“President-elect Trump has been clear that we will suspend admission of those from countries with high terrorism rates and apply a strict vetting procedure for those seeking entry in order to protect American lives,” spokesman Jason Miller said. But transition officials did not comment on whether Trump could also push for the overarching ban on Muslims.

Trump campaign manager Kellyanne Conway talks to reporters at Trump Tower, November 17, 2016 in New York City. (Drew Angerer/Getty Images/AFP)

The Islamic State group has claimed responsibility for Monday’s attack in Berlin that left 12 people dead and 48 injured. On Wednesday, German officials launched a Europe-wide manhunt for a “violent and armed” Tunisian man suspected in the killings.

Conway said on ABC’s “Good Morning America” Thursday that Trump is “the guy out there saying we need extreme vetting policies, that we need to have a better system vis a vis countries that train, harbor and export terrorists.”

“He said during the campaign long after he originally proposed that that this would be more strictly tied to countries where we know they have a history of terrorism and that this is not a complete ban,” she added.

Trump, who addressed journalists Wednesday for less than two minutes outside his palatial South Florida estate, said he has not spoken to President Barack Obama since the attack.

Kenya president (Nigger Freemason) vows to help Israel strengthen Africa ties

NAIROBI, Kenya – Fourteen years after Israel was booted out, Kenya is backing Israel’s bid to regain observer status at the African Union, the country’s president announced Tuesday.

“We believe that there is need for us as a continent once again to reengage Israel on a more positive basis, with an understanding that our partnership can help make this world that much more secure,” President Uhuru Kenyatta said at a joint press conference with Prime Minister Benjamin Netanyahu at Nairobi State House.

“This is something that Kenya will continue to push, to see how Israel can regain her observer position at the African Union. I believe that this is not just good for Kenya. It is good for Africa. It is good for global peace. It is good for partnership,” said the president.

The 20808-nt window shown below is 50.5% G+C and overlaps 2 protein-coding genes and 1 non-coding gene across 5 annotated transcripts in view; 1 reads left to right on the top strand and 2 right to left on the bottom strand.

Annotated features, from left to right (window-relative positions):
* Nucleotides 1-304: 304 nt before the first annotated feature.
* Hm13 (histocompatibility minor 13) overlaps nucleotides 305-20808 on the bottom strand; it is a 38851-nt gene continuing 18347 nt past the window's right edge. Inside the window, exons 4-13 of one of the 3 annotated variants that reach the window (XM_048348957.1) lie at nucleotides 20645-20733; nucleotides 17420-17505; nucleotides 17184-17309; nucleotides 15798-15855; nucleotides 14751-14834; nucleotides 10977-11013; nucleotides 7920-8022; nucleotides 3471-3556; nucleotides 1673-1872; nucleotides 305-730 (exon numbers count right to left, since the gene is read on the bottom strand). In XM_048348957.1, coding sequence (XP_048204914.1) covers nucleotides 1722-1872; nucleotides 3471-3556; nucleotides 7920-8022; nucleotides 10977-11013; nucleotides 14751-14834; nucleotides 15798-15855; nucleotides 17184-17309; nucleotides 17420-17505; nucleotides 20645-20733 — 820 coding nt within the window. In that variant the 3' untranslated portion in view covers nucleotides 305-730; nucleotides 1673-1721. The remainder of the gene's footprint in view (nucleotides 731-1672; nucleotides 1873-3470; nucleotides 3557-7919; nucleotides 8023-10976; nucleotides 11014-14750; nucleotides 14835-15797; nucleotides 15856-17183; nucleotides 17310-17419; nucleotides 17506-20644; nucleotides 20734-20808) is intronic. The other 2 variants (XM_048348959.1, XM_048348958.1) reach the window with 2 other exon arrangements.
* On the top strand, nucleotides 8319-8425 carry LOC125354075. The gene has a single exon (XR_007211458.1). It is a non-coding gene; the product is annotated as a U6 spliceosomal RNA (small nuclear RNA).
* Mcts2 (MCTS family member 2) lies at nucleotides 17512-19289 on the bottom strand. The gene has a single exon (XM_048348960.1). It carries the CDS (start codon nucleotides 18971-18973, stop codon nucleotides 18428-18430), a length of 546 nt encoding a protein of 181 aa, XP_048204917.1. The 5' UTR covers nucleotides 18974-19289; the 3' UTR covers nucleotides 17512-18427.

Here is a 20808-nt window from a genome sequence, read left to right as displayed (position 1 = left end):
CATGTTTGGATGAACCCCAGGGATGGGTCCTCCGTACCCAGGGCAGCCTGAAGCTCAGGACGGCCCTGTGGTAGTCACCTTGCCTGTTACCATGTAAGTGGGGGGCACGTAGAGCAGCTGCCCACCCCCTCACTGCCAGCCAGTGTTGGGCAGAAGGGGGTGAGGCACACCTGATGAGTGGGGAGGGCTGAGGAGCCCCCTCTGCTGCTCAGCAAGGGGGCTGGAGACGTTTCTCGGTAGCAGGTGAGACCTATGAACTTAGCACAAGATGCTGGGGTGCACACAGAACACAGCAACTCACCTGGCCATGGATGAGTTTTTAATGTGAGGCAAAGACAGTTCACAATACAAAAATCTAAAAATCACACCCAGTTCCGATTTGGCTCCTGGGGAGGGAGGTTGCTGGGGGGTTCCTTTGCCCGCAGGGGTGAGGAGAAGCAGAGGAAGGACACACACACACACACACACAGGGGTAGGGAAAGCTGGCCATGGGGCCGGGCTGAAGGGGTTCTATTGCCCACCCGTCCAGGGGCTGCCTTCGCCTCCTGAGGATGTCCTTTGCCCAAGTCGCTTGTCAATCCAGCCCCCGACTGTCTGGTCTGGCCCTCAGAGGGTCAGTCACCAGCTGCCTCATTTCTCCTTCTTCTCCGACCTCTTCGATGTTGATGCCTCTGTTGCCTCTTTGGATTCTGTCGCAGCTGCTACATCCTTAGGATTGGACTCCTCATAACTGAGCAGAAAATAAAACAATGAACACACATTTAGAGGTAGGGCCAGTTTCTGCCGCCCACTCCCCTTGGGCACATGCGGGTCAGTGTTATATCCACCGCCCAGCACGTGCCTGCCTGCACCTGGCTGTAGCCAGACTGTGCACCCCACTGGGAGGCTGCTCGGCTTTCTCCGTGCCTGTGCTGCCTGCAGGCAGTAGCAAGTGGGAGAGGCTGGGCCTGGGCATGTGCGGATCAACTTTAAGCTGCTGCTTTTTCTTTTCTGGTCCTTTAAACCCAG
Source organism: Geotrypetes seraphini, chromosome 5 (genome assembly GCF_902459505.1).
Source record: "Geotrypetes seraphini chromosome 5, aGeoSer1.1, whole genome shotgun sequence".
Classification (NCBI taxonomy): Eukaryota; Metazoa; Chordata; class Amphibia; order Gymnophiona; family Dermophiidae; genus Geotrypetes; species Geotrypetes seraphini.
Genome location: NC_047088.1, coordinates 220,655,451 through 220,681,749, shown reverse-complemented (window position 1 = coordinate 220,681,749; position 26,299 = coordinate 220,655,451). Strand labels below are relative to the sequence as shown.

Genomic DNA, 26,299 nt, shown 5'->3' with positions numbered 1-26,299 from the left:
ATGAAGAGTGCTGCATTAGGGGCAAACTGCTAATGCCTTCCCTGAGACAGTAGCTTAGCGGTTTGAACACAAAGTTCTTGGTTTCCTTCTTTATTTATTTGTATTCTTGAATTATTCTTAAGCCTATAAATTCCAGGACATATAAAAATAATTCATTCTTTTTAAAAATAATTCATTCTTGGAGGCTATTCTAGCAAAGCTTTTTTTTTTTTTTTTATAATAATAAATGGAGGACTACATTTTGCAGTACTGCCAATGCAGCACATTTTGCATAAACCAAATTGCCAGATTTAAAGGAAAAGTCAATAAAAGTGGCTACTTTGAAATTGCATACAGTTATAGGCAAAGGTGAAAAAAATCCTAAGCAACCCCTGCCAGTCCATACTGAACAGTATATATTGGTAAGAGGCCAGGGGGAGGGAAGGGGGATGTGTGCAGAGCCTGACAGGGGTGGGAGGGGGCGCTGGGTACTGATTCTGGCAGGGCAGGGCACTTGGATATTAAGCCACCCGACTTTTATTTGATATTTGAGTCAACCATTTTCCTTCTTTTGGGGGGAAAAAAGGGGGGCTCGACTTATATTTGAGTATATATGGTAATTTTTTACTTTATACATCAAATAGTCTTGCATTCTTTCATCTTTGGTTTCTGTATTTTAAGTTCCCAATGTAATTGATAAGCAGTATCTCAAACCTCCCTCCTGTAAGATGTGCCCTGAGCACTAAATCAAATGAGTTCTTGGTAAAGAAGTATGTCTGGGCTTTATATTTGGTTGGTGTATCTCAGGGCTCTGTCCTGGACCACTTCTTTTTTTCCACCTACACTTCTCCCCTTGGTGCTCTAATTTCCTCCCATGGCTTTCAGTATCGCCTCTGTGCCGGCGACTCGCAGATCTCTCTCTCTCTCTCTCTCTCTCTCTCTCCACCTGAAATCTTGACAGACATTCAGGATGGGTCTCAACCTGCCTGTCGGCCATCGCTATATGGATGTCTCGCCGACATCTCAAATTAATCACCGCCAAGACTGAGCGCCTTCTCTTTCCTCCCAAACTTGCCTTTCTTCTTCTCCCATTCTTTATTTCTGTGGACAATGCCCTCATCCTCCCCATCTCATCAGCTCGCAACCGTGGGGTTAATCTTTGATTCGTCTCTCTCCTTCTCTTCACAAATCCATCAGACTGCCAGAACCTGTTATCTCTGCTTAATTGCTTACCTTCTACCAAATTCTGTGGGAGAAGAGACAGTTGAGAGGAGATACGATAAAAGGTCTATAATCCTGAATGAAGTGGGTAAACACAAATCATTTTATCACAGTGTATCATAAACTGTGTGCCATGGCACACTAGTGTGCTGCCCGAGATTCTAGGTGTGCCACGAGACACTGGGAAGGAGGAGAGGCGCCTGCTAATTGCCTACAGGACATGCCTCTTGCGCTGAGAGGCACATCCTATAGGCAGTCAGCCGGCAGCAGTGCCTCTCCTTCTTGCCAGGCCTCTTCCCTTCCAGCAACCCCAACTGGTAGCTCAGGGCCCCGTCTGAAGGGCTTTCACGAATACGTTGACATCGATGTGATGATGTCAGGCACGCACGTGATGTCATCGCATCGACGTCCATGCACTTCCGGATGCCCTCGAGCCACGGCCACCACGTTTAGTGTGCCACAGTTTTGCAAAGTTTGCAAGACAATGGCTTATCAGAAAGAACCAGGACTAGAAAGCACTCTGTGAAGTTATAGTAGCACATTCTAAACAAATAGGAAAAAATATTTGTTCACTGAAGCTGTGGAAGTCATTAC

Strengthened Israel-African cooperation is important for both sides, Kenyatta went on, adding that while some countries on the continent have had tense relations with the Jewish state, current global challenges obligate African countries to reassess their position.

“We think that the world has changed,” the Kenyan president said. “Global problems that we now share are different than what they were some 30 years ago. And we need to partner with each other. We need to deal with the security threats we have together.”

Israel was kicked out of the African Union in 2002 at the behest of Libya. Recent efforts to have Israel rejoin the group failed, due to objections from South Africa and others. The AU, based in Addis Ababa and currently comprising 54 African countries, is an organization dedicated to promoting cooperation among its members.

The single biggest challenge facing not just Kenya and Africa but the entire world, said Kenyatta, is terrorism committed by “deranged people who believe in no religion.”

“It would be foolhardy for one to sit back and say that, faced with those challenges, Kenya and Africa cannot engage in Israel in this particular issue. That’s like an ostrich burying its head in the sand,” he declared.

Kenyatta went on: “The importance is not for Israel to be recognized by the African Union. (Rather), it is critical for us to be able to partner with all those who see this as a challenge and with whom we share a common position… That’s why I strongly believe it is critical for us to reevaluate our relations with the State of Israel, given the challenges we on the African continent especially are faced with today.”

Netanyahu, who is the first sitting Israeli prime minister to visit Kenya, thanked Kenyatta for advocating Israel’s return to the union, saying the president’s words were “very important.”

Regaining observer status at the African Union “has very great significance for us,” Netanyahu said. “Africa is a continent with 54 countries. The possibility of changing their position and their attitude toward Israel is a strategic change in Israel’s international standing.”

The nascent African-Israel rapprochement is already resonating on the continent, the prime minister added, “but it will have a very big resonance in the future of Israel’s international relations in our effort to make a very large number of countries support Israel.”

In their remarks, both Kenyatta and Netanyahu mentioned Kenya’s role in Israel’s Operation Entebbe 40 years ago.

“As a country, we stood with Israel both in practice and in principle,” the Kenyan leader said, recalling that “many of our people were subsequently killed in Uganda by Idi Amin as a result of the support that we gave.”

After terrorists hijacked an Air France plane to Entebbe, Uganda, in June 1976, Israeli special forces launched a spectacular rescue operation. On their way back from Entebbe, the Israeli plane landed in Kenya to refuel.